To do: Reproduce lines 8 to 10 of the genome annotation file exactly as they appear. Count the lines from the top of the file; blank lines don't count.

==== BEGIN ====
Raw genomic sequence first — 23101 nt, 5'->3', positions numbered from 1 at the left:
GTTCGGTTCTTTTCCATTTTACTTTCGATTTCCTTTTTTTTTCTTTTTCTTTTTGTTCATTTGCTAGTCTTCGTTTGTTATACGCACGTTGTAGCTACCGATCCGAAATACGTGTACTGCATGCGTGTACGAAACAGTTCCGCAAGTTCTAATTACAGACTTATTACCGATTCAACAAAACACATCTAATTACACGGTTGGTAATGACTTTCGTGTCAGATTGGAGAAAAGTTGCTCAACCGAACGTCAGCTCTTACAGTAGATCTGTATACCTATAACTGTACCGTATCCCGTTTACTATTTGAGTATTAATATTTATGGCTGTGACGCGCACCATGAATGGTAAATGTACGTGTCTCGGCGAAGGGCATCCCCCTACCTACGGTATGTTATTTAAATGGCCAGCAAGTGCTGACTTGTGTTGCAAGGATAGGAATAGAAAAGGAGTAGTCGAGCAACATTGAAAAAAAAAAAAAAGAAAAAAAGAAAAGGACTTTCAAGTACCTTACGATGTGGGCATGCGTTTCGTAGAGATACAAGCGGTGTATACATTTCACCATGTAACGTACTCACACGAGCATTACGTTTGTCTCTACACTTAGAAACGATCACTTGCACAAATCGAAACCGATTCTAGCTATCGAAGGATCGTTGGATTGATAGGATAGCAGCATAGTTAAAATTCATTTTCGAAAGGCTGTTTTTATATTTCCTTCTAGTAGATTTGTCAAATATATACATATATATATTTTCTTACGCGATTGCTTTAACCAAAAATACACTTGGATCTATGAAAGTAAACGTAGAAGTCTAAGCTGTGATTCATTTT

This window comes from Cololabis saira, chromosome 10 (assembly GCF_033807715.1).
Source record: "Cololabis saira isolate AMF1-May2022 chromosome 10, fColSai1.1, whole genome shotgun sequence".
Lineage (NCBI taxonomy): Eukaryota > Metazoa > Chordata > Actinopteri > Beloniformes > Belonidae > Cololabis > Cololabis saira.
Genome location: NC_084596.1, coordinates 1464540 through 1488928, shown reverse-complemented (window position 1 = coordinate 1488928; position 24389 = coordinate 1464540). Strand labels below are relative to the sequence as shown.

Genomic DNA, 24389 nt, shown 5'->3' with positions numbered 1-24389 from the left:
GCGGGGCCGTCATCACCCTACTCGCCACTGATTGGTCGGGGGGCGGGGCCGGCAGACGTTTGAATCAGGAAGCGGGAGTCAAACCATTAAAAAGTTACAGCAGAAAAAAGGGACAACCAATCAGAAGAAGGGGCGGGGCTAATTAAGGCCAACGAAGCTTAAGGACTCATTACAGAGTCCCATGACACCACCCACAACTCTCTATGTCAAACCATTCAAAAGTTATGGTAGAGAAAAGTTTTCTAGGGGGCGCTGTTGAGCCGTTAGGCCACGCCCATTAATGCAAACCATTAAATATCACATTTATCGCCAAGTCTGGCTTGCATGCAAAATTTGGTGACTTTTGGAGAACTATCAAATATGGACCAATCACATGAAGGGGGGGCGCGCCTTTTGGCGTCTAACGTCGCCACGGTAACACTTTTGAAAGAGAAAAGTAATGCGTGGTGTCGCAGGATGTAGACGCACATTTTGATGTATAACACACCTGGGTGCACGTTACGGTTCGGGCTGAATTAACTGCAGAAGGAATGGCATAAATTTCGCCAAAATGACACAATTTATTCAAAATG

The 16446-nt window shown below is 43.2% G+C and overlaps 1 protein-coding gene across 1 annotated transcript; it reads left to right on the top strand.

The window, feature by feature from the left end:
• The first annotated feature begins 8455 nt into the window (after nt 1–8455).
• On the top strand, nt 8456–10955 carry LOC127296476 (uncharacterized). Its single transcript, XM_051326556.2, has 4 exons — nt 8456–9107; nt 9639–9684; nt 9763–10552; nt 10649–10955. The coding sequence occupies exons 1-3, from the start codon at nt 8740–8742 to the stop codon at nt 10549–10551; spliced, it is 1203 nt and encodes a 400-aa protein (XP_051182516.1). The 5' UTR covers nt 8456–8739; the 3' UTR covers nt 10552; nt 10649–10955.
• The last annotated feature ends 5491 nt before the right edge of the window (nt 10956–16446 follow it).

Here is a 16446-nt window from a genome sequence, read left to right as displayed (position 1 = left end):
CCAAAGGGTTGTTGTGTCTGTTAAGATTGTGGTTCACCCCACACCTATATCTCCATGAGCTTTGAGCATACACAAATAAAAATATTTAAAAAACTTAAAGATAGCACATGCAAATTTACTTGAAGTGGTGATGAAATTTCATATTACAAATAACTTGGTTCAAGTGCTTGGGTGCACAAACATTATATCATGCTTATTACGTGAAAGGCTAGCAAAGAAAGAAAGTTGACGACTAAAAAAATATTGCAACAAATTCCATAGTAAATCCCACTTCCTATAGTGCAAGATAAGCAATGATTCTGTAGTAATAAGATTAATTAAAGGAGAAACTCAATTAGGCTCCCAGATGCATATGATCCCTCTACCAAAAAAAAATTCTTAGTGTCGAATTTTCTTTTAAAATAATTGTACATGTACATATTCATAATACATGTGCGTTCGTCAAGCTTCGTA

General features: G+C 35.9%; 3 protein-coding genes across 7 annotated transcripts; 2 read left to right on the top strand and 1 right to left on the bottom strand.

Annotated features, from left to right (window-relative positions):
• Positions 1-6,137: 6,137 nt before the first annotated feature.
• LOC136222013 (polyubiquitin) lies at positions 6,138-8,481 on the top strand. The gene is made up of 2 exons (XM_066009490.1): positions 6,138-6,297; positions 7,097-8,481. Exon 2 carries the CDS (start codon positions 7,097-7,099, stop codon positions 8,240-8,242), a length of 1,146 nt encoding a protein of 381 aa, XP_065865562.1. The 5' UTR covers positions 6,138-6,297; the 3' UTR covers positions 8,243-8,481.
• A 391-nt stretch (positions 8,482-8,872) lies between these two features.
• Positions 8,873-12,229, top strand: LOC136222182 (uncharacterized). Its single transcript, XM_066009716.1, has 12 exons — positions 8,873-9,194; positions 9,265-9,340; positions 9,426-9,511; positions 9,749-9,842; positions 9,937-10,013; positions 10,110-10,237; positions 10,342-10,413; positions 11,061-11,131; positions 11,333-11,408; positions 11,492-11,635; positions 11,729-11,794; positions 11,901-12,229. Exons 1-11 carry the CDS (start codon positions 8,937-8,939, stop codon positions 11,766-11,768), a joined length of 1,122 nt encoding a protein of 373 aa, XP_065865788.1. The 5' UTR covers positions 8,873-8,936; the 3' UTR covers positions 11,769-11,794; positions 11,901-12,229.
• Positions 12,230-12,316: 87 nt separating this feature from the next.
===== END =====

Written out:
GCGGGGCCGTCATCACCCTACTCGCCACTGATTGGTCGGGGGGCGGGGCCGGCAGACGTTTGAATCAGGAAGCGGGAGTCAAACCATTAAAAAGTTACAGCAGAAAAAAGGGACAACCAATCAGAAGAAGGGGCGGGGCTAATTAAGGCCAACGAAGCTTAAGGACTCATTACAGAGTCCCATGACACCACCCACAACTCTCTATGTCAAACCATTCAAAAGTTATGGTAGAGAAAAGTTTTCTAGGGGGCGCTGTTGAGCCGTTAGGCCACGCCCATTAATGCAAACCATTAAATATCACATTTATCGCCAAGTCTGGCTTGCATGCAAAATTTGGTGACTTTTGGAGAACTATCAAATATGGACCAATCACATGAAGGGGGGGCGCGCCTTTTGGCGTCTAACGTCGCCACGGTAACACTTTTGAAAGAGAAAAGTAATGCGTGGTGTCGCAGGATGTAGACGCACATTTTGATGTATAACACACCTGGGTGCACGTTACGGTTCGGGCTGAATTAACTGCAGAAGGAATGGCATAAATTTCGCCAAAATGACACAATTTATTCAAAATG

The 16446-nt window shown below is 43.2% G+C and overlaps 1 protein-coding gene across 1 annotated transcript; it reads left to right on the top strand.

The window, feature by feature from the left end: